Bordeaux Bay

Bordeaux Bay
Bordeaux Bay by Guernsey-based artist Tony Taylor

Wednesday, 11 March 2015


The three most popular blog poems published during February were Hibernation, In Grace and Quarry
Here’s an opportunity to read them if you missed them first time round. 
If you'd like to see the original narratives that accompany each of these poems you'll find them on the following dates: 1st, 18th and 24th February by using the Older Posts key below.


Hibernation over, they wake
hungry. Then swiftly re-engage
in animal things: so the cycle
begins again. We understand that.

Is it fanciful to wonder
if they dream? Or is their slumber
incomprehensible, like death,
devoid of sense of anything?


The present is arcane and strange
and any recollection left
of what has happened in the past
is vague and liable to change.         
Of future plans, he is bereft,           
for nothing now is hard and fast.   

They give him multicoloured pens
and paper, as one might a child.
Familiar voices interweave.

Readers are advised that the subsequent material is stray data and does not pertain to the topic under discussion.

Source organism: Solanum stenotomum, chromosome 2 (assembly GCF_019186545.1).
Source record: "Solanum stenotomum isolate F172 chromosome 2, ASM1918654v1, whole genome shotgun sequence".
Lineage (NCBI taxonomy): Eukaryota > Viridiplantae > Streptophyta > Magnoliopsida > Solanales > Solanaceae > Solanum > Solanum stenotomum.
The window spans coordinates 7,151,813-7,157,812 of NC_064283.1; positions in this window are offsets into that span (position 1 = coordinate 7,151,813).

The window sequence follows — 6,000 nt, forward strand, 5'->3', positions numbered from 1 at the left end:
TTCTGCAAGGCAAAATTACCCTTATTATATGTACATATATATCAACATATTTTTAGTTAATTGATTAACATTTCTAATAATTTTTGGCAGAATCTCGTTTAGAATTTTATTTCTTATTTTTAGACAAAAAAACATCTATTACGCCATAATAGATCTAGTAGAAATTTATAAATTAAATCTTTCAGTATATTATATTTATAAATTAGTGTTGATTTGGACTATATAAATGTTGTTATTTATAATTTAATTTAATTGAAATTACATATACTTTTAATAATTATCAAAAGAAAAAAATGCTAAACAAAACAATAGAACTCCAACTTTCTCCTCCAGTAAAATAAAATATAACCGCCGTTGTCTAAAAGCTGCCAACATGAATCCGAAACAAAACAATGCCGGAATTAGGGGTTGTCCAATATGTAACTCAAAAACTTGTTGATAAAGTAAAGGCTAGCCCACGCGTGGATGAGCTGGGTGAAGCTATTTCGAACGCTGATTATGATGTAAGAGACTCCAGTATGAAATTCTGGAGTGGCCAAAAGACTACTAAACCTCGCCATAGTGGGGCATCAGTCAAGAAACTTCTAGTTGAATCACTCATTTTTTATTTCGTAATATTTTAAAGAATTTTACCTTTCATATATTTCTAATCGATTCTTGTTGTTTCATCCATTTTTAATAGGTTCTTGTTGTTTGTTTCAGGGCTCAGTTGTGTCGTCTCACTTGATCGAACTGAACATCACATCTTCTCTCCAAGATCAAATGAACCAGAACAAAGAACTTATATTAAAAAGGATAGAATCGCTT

He sees, through a distorting lens,
people who wept, people who smiled,
that, one by one, stood up to leave.

He is content. He lives in grace.
What matter if the moments blur,
if his nocturnal thoughts are grim?
He has escaped himself: his face,
a kind of absence in the mirror,
comforts and somehow pleases him. 


Pockets weighted with rocks,
she sinks like a stone, down
through engulfing blackness.
The sudden coldness shocks;
dark water spreads her dress
as she begins to drown.
Steep granite walls surround,
like hands, this black water:
their blunted fingertips,
coarse stone-scarred, cupped around
a pitchy ale. Her lips
imbibe it. Drowned daughter,
she descends through grey seams
hewn by generations 
of quarrymen, long dead.
Her ears absorb the screams
of cutting-tools that fed 
slabs to loading stations,
harsh shouts, profanities
and laughter, trapped in stone. 
In bottomless darkness,
spinning, suspended, she
is free from time’s duress,
constraints of blood and bone,
all that once assailed her. 

Years will pass, rain and sure
forgetfulness will come
like longed-for sleep. Weeds stir
her hair. She will become
timeless, unsullied, pure,
assimilated in   
water, stone, and submit 
her flesh to nature’s game
then, snakelike, shed her skin,
while those that knew her name
will misremember it. 

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